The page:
Put A Board On It

On January 1, 2012, with the help of a friend, I put up two public art installations in Seattle.

Using stencils and Sharpie paint markers, we put a few lines of a Mary Oliver poem on two doors that I had purchased at a reuse store in Ballard. We decided upon the now signature '&go' to accompany each installation. The artist's stamp, if you will. 

We put the doors up in the early morning, first at Volunteer Park and then at Cal Anderson Park. After taking a few photographs of the doors at both locations and after admiring the words attached, we headed to brunch.

Later that night I returned to Capitol Hill with another friend, and en route to dinner, we crossed through Cal Anderson Park. Much to my delight, the door remained where I had placed it against a lamp post. I felt a surge of surreptitious pride. No one knew that I was responsible for co-creating this installation. 

Fast forward five years. I've since installed over two hundred boards across Seattle. Some boards have made their way further afield. At least two went up in Portland, Oregon. One near Black Lake in Olympia. There was even one I was able to cobble together in Glasgow, Scotland. In Seattle, boards would go up at Alki Beach, Greenlake, on random street corners, near coffee shops or city benches; anywhere I felt compelled to place one. I can only hope that these boards have provided a source of inspiration to those who have seen them.

I often get asked the following questions, which I've answered in bite-sized nuggets below.

What made you start this project? The most simple answer is a breakup. But I was also just in a really transformative time. Within a month of putting these doors up, I would have my first soul retrieval, move neighborhoods, get a new job that I was incredibly excited about, and co-create the beginnings of what would become a fruitful public poetry performance with six other creatives. There was a lot up for me at the beginning of 2012 and a lot ending. I was ready to make a declarative statement to the universe that I wanted to create and be seen and be doing art.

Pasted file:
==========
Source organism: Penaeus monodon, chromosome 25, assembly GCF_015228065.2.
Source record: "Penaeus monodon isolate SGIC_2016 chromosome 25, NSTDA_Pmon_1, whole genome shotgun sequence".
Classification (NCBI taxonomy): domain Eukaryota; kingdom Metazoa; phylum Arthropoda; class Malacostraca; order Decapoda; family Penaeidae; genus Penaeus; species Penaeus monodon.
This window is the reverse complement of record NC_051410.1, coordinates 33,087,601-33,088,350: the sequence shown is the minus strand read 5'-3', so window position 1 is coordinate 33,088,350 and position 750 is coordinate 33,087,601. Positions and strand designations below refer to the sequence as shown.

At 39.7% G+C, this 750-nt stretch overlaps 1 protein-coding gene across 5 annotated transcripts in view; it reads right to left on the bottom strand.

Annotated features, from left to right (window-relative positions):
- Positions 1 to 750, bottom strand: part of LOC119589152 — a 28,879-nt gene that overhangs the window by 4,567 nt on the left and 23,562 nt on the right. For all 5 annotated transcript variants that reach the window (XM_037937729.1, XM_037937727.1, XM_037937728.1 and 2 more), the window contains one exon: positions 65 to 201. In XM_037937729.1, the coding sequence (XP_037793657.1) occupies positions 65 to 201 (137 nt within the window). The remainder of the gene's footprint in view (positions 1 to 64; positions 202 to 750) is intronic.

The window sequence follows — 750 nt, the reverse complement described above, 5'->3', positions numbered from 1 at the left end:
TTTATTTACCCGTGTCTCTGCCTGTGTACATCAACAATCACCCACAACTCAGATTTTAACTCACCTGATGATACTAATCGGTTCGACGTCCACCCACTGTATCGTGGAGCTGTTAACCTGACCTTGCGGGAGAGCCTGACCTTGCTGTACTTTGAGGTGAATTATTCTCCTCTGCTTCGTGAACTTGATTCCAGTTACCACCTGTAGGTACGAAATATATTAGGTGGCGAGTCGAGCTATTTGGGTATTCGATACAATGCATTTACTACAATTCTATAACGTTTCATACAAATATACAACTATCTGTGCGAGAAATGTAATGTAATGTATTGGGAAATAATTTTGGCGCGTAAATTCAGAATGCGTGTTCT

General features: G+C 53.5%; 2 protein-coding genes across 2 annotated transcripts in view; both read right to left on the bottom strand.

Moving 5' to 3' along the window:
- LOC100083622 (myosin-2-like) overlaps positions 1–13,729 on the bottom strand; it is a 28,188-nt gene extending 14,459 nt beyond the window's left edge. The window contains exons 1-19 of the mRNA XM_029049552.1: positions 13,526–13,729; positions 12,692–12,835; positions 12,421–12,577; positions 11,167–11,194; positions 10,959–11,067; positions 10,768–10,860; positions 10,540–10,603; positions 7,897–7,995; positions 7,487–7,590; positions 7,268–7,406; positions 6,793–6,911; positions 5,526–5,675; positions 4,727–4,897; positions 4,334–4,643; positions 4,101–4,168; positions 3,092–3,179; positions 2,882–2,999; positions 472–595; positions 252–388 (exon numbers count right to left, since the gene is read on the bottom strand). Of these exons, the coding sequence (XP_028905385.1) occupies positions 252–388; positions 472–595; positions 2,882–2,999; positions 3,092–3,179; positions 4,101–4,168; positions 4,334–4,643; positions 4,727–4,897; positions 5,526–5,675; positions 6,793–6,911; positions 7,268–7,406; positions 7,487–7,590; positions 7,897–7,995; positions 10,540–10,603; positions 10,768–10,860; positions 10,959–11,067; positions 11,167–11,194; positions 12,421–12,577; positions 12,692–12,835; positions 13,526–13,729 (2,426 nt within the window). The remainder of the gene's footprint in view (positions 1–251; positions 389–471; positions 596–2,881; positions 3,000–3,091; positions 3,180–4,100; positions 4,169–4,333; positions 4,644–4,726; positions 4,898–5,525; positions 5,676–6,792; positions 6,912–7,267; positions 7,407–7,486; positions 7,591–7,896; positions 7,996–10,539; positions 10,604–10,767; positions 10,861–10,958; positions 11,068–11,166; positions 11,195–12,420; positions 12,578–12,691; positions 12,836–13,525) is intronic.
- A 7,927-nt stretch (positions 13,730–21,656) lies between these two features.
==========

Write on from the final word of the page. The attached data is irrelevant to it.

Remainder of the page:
Where do you get the boards? I have bought cabinet pieces and doors. I have been gifted wood scraps. I don't know how much money I have put into this among the cabinet pieces, paint markers, and gas, but I'd guess at least around $250-300.

Where do you find the quotes? Poets and Authors. Teachers and Friends. Spirit. Inspiration.

Where do they end up? I don't know. I've heard of boards finding their way inside homes or outside in garden spaces. I know Crow Restaurant in Lower Queen Anne had taken one inside. Some have stayed up for weeks on end in parks (I've been able to go back sometimes and check on them). They always end up on my social media accounts. I've also heard of people using the boards as their cover photo on Facebook. After I put a board up in Lowman Beach in March 2013, the West Seattle blog posted about it and it caused a stir in their comments section (so much so that even a local Seattle magazine wrote a blurb about it).  

Is this illegal?  No one has actually asked me this. I've asked myself this. What I want to say about it though is that I wanted to create something that was not permanent and not destructive to public property. The boards are meant to be ephemeral, three dimensional, and interactive. If a Seattle Park employee finds one and throws it away, okay. If someone takes one and keeps it, well, that's definitely okay too!


More will come, in time. It has been a beautiful and rewarding artistic endeavor and one that I hope brings some good into the world. 

Now, I offer you these messages again, a la Mary, of hope and risk. SO DO. Dare to be seen. 

Create and Expand. Love and Explore. Be bold and brazen and say yes to you! 

If you or anyone you know has had an experience with a board in-person, on-site, would you comment below? I'd love to know about it!